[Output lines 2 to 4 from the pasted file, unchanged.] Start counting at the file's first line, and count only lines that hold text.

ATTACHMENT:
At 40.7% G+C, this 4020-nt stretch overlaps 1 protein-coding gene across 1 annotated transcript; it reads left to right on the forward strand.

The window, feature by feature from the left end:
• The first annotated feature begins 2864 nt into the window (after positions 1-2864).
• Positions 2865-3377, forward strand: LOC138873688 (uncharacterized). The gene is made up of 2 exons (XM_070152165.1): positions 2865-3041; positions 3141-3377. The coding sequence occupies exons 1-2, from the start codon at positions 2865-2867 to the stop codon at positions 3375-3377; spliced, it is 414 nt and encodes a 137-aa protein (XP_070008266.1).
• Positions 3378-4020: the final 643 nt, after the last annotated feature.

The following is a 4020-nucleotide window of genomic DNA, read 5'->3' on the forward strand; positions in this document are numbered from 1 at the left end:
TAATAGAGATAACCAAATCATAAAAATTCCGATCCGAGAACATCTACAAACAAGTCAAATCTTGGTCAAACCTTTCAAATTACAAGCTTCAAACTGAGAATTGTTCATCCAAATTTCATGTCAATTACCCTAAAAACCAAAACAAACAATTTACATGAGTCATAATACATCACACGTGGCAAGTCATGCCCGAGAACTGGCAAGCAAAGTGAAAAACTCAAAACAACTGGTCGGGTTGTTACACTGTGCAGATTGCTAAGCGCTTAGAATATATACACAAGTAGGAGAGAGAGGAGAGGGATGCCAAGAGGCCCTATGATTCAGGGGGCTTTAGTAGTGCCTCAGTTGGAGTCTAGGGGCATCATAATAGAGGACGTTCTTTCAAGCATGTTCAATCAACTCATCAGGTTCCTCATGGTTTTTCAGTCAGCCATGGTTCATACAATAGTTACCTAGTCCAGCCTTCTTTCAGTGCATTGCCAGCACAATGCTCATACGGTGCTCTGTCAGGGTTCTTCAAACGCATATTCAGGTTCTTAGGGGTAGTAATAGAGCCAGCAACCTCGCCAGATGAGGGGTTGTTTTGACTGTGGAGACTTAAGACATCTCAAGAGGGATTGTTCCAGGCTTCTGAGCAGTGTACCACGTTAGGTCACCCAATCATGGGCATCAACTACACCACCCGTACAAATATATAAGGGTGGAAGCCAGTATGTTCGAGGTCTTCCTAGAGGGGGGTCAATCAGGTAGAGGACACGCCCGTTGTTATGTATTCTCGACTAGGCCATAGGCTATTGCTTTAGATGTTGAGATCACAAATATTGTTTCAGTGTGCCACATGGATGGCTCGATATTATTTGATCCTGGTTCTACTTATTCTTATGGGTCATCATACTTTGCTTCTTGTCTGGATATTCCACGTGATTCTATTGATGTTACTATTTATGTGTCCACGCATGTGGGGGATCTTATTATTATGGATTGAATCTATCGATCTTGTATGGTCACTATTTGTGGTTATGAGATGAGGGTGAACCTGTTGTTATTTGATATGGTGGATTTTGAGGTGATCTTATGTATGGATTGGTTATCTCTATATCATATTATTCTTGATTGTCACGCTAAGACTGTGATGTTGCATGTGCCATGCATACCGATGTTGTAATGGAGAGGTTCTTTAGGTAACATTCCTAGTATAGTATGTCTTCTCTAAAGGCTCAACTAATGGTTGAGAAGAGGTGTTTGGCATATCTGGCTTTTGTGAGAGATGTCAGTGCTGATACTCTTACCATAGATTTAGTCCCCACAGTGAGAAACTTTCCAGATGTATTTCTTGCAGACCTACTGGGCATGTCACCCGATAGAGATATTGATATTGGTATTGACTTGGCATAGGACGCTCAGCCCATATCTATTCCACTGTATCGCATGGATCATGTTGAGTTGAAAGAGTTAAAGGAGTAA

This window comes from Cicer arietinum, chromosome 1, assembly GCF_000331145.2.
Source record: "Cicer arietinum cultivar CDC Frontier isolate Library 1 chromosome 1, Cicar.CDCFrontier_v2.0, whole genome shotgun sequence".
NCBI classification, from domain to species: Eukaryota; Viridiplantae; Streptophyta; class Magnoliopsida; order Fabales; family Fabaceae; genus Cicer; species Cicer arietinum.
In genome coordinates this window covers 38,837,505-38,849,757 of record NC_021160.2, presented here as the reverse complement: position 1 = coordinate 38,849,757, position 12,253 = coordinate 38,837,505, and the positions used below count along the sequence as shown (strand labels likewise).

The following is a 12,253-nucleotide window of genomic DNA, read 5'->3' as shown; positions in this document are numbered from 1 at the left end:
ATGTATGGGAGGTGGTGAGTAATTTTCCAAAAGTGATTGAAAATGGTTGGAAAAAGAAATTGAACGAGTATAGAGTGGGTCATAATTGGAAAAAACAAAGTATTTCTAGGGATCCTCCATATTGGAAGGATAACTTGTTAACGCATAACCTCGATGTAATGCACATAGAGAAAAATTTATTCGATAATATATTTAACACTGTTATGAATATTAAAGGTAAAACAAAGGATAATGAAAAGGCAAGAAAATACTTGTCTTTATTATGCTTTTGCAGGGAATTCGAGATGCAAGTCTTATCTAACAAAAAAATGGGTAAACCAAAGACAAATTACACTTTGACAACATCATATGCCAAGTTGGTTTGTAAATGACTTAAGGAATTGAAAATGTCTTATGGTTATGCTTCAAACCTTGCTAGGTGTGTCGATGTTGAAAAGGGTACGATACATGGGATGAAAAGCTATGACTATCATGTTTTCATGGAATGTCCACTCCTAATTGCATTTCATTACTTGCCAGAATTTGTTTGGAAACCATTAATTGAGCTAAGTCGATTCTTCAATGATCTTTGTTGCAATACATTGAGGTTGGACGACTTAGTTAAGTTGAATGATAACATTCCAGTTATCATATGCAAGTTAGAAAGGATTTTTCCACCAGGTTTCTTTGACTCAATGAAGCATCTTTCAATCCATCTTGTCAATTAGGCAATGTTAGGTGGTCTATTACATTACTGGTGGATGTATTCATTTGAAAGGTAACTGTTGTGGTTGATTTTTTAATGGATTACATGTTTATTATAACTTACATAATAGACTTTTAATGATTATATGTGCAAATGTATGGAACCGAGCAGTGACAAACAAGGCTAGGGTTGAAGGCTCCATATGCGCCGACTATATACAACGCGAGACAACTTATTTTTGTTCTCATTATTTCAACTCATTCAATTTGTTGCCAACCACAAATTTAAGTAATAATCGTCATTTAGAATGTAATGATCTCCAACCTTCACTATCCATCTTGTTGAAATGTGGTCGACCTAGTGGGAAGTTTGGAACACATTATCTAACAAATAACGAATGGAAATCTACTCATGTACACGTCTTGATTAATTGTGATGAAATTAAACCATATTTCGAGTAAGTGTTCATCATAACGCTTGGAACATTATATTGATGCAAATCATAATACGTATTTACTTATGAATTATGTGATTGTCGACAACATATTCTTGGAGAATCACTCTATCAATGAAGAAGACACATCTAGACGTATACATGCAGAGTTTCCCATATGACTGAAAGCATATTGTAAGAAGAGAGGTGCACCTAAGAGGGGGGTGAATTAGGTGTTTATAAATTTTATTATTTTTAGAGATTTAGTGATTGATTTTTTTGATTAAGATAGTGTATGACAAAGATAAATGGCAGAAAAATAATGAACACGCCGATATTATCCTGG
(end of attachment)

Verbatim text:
The window, feature by feature from the left end:
• The first annotated feature begins 2864 nt into the window (after positions 1-2864).
• Positions 2865-3377, forward strand: LOC138873688 (uncharacterized). The gene is made up of 2 exons (XM_070152165.1): positions 2865-3041; positions 3141-3377. The coding sequence occupies exons 1-2, from the start codon at positions 2865-2867 to the stop codon at positions 3375-3377; spliced, it is 414 nt and encodes a 137-aa protein (XP_070008266.1).